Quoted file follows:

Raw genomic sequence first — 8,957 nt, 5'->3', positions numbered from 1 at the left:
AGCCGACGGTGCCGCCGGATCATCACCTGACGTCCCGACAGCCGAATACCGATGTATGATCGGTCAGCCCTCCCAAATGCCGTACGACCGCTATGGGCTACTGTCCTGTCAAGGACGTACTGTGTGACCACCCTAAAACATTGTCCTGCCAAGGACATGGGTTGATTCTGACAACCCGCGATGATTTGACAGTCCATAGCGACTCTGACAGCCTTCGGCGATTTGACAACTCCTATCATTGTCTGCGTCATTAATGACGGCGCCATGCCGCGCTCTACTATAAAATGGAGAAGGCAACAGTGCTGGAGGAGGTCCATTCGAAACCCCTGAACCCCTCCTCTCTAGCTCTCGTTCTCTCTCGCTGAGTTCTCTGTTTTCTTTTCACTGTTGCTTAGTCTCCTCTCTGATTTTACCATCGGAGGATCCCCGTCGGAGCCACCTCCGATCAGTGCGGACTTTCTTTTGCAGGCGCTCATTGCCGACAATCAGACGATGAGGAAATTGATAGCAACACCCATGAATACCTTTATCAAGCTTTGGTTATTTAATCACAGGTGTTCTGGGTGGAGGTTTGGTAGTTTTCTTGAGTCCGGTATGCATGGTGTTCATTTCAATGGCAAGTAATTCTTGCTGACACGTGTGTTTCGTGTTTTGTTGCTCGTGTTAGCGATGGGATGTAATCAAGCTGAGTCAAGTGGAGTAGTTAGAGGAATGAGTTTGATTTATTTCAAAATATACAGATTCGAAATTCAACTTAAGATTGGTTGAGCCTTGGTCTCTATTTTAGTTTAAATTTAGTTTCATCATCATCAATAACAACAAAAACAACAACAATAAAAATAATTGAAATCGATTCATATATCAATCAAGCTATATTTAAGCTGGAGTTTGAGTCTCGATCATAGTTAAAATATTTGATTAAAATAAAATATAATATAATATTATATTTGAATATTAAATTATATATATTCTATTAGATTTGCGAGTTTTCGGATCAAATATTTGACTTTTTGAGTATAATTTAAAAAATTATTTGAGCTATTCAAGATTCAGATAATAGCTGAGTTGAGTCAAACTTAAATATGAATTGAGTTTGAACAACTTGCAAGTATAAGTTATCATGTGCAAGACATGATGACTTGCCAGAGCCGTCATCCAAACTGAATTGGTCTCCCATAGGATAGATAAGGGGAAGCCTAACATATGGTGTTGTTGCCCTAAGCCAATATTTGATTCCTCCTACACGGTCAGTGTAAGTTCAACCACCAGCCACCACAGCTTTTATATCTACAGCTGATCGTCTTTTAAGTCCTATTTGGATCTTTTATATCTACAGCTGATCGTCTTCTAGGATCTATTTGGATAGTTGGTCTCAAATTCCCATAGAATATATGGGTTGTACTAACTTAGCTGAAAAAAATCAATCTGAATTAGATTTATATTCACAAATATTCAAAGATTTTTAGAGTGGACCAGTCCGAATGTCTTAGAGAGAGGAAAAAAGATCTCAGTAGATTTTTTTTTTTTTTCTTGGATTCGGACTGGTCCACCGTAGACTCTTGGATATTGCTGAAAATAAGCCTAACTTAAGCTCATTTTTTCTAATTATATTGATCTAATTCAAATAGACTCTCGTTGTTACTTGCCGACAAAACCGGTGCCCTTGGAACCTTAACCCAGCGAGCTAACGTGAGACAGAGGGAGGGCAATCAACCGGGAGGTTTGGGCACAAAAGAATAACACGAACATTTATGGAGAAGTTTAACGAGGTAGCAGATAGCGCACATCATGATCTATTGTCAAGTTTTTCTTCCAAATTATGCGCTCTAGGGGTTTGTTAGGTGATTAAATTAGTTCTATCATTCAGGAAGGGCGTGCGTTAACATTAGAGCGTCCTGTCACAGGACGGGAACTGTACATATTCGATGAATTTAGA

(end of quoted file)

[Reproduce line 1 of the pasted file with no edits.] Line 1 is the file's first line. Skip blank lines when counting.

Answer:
Raw genomic sequence first — 8,957 nt, 5'->3', positions numbered from 1 at the left: